rise of anti-Semitism abroad. And these are not just a

series of isolated, random events. We have learned the rise
of anti-Semitism is spear-headed by networks of neo-Nazis
which reach all over the country. INDEED, ALL OVER
THE WORLD!"
Later, it states: "That same intense, U.S.-originated
hatred that feeds these Nazi groups in Europe also sparks
neo-Nazis in the United States. Hatred and anti-Semitism
are shockingly on the rise here, being boldly scrawled
across our entire nation, threatening all that we hold dear."
Critics maintain that the letter is long on shock value
but short on fact, that it links disparate events occurring
over a period of several years and that were exposed at
the time by existing national Jewish defense agencies.
These critics say the letter deliberately exaggerates anti-
Semitic activity.
Specifically, some observers contend that the number
and influence of neo-Nazi groups in the U.S. is quite small
and that they often compete with each other rather than
forming "networks of neo-Nazis," as the letter states. Fur-
ther, these groups are neither "strong" nor "well financed"
as they are described in the letter. The assertion that
"hatred and anti-Semitism are shockingly on the rise" in
the U.S., "threatening all we hold dear," is not based on
any meaningful criteria, critics charge. And the phrase
"scrawled across the nation," referring to anti-Semitism
vandalism, goes against the statistical evidence compil-
ed by national Jewish agencies which shows a steady
decline over the last several years of such incidents — and
only a handful of which have been proven to be the work
of organized hate groups.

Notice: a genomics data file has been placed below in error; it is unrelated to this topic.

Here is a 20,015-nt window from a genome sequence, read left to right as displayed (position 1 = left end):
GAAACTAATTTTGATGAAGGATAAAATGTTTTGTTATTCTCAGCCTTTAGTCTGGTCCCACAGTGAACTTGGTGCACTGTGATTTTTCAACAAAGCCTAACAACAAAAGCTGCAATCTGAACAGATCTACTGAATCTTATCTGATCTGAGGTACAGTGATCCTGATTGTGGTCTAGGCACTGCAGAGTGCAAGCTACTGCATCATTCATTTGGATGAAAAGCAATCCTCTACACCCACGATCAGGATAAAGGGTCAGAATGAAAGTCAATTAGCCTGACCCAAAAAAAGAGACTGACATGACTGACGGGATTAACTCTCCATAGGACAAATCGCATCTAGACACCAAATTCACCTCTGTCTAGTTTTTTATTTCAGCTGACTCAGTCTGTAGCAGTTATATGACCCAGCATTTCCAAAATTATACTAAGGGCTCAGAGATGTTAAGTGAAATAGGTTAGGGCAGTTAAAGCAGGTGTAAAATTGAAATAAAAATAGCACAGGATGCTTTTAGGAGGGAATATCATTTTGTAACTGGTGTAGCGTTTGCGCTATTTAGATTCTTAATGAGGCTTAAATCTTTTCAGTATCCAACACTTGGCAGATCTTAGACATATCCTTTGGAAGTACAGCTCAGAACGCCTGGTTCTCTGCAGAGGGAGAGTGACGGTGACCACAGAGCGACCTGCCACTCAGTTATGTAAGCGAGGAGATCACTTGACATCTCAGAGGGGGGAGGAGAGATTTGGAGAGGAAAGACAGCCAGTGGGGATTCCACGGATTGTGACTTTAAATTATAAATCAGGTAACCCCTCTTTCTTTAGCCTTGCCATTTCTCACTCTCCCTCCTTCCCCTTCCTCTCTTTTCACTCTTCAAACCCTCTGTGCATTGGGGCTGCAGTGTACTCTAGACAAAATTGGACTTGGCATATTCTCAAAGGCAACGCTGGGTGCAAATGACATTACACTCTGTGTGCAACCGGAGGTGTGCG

Mot galling of all, though, to professionals at Jewish
organizations is the "pitch" of the Wiesenthal Center let-
ter, which calls for $250,000 to create a Nazi Watch Pro-
gram. Mendelsohn, the former head of the U.S. Depart-
ment of Justice unit investigating Nazi war criminals,
writes that from his experience he has developed "unique
and effective procedures for keeping records of worldwide
Nazi activities." In his letter, he writes that the Nazi
Watch Program would maintain files of all anti-Semitic
literature published in America; learn the names and loca-
tions of all neo-Nazis and anti-Semitic leaders in every
state; keep careful records of their activities and expose
them to the public. _
The Anti-Defamation League has been engaged in these
activities for more than seven decades and their expertise
in monitoring and combatting neo-Nazism and anti-
Semitism is acknowledged around the world.
Privately, Anti-Defamation League officials complain
that the Wiesenthal Center is not only "re-inventing the
wheel" at great cost to well-meaning American Jews but
that its approach is to over-dramatize the facts about anti-
Semitism in order to raise funds. "They are acting irrespon-
sibly and the results — in terms of frightening people
could be extremely dangerous," said an official of a Jewish
research project. But publicly the ADL and other national
Jewish agencies who are critical of the Wiesenthal Center's
methods, are silent, saying that a public rift would be
detrimental to the community as a whole. They are well
aware of the fact that the Center is extremely popular
among the vast majority of American Jews and that an
attack on such an institution would appear to be motivated
by jealousy and, perhaps even worse, an attempt to
diminish the impact of an organization dealing with the
Holocaust.
Asked to respond to the criticism of the direct mail piece,
Mendelsohn acknowledged that it was written by a public
relations firm but he defended its tone and underlying
message, noting that "neo-Nazis may not be a primary
problem but they are an unmet problem."

.